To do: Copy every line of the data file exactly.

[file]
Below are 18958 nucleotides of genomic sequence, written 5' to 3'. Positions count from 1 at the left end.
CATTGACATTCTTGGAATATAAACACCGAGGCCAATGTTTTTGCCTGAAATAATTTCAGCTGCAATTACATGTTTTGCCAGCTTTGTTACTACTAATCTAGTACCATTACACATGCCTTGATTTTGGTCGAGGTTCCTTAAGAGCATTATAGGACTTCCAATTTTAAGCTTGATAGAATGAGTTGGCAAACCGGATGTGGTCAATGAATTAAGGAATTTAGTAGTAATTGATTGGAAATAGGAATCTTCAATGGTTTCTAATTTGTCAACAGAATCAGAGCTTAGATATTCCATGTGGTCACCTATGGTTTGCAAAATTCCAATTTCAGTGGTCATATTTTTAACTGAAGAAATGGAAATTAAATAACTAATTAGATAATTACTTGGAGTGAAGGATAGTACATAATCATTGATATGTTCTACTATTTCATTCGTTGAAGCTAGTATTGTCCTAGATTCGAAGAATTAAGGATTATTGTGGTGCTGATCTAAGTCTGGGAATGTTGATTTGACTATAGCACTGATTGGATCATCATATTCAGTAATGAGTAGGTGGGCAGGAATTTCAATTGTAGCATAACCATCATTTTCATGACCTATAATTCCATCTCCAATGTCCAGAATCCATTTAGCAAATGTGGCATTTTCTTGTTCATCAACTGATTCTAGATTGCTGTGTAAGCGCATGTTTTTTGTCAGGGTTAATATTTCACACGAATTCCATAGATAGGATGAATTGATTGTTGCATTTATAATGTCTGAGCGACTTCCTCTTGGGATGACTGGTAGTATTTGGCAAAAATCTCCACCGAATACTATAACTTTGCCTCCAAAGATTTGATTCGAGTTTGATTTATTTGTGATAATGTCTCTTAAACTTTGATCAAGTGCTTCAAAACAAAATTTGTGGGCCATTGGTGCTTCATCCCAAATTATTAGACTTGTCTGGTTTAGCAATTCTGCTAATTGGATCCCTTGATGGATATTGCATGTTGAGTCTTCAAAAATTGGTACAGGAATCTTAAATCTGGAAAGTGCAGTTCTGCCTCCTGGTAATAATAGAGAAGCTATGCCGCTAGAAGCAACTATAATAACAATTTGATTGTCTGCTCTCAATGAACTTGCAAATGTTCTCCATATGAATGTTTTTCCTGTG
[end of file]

Below are 18958 nucleotides of genomic sequence, written 5' to 3'. Positions count from 1 at the left end.
CATTGACATTCTTGGAATATAAACACCGAGGCCAATGTTTTTGCCTGAAATAATTTCAGCTGCAATTACATGTTTTGCCAGCTTTGTTACTACTAATCTAGTACCATTACACATGCCTTGATTTTGGTCGAGGTTCCTTAAGAGCATTATAGGACTTCCAATTTTAAGCTTGATAGAATGAGTTGGCAAACCGGATGTGGTCAATGAATTAAGGAATTTAGTAGTAATTGATTGGAAATAGGAATCTTCAATGGTTTCTAATTTGTCAACAGAATCAGAGCTTAGATATTCCATGTGGTCACCTATGGTTTGCAAAATTCCAATTTCAGTGGTCATATTTTTAACTGAAGAAATGGAAATTAAATAACTAATTAGATAATTACTTGGAGTGAAGGATAGTACATAATCATTGATATGTTCTACTATTTCATTCGTTGAAGCTAGTATTGTCCTAGATTCGAAGAATTAAGGATTATTGTGGTGCTGATCTAAGTCTGGGAATGTTGATTTGACTATAGCACTGATTGGATCATCATATTCAGTAATGAGTAGGTGGGCAGGAATTTCAATTGTAGCATAACCATCATTTTCATGACCTATAATTCCATCTCCAATGTCCAGAATCCATTTAGCAAATGTGGCATTTTCTTGTTCATCAACTGATTCTAGATTGCTGTGTAAGCGCATGTTTTTTGTCAGGGTTAATATTTCACACGAATTCCATAGATAGGATGAATTGATTGTTGCATTTATAATGTCTGAGCGACTTCCTCTTGGGATGACTGGTAGTATTTGGCAAAAATCTCCACCGAATACTATAACTTTGCCTCCAAAGATTTGATTCGAGTTTGATTTATTTGTGATAATGTCTCTTAAACTTTGATCAAGTGCTTCAAAACAAAATTTGTGGGCCATTGGTGCTTCATCCCAAATTATTAGACTTGTCTGGTTTAGCAATTCTGCTAATTGGATCCCTTGATGGATATTGCATGTTGAGTCTTCAAAAATTGGTACAGGAATCTTAAATCTGGAAAGTGCAGTTCTGCCTCCTGGTAATAATAGAGAAGCTATGCCGCTAGAAGCAACTATAATAACAATTTGATTGTCTGCTCTCAATGAACTTGCAAATGTTCTCCATATGAATGTTTTTCCTGTG